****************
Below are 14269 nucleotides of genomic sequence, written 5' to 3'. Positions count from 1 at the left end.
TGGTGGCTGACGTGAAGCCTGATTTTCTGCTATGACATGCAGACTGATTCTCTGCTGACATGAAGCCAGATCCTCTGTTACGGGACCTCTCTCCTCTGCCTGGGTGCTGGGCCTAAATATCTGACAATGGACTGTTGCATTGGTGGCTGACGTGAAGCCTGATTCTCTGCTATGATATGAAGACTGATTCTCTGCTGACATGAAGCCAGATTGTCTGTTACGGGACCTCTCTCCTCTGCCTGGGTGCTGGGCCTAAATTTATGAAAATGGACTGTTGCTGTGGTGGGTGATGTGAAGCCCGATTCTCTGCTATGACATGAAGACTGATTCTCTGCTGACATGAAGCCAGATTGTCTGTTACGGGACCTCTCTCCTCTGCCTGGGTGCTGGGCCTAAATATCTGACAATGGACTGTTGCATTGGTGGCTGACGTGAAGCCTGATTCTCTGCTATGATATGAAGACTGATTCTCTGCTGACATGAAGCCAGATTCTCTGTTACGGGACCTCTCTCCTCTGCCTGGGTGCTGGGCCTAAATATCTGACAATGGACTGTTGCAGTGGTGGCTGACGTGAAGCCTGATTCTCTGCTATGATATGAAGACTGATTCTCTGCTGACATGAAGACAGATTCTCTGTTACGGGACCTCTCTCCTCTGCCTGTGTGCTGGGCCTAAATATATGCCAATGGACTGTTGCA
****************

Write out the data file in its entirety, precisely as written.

Below are 14269 nucleotides of genomic sequence, written 5' to 3'. Positions count from 1 at the left end.
TGGTGGCTGACGTGAAGCCTGATTTTCTGCTATGACATGCAGACTGATTCTCTGCTGACATGAAGCCAGATCCTCTGTTACGGGACCTCTCTCCTCTGCCTGGGTGCTGGGCCTAAATATCTGACAATGGACTGTTGCATTGGTGGCTGACGTGAAGCCTGATTCTCTGCTATGATATGAAGACTGATTCTCTGCTGACATGAAGCCAGATTGTCTGTTACGGGACCTCTCTCCTCTGCCTGGGTGCTGGGCCTAAATTTATGAAAATGGACTGTTGCTGTGGTGGGTGATGTGAAGCCCGATTCTCTGCTATGACATGAAGACTGATTCTCTGCTGACATGAAGCCAGATTGTCTGTTACGGGACCTCTCTCCTCTGCCTGGGTGCTGGGCCTAAATATCTGACAATGGACTGTTGCATTGGTGGCTGACGTGAAGCCTGATTCTCTGCTATGATATGAAGACTGATTCTCTGCTGACATGAAGCCAGATTCTCTGTTACGGGACCTCTCTCCTCTGCCTGGGTGCTGGGCCTAAATATCTGACAATGGACTGTTGCAGTGGTGGCTGACGTGAAGCCTGATTCTCTGCTATGATATGAAGACTGATTCTCTGCTGACATGAAGACAGATTCTCTGTTACGGGACCTCTCTCCTCTGCCTGTGTGCTGGGCCTAAATATATGCCAATGGACTGTTGCA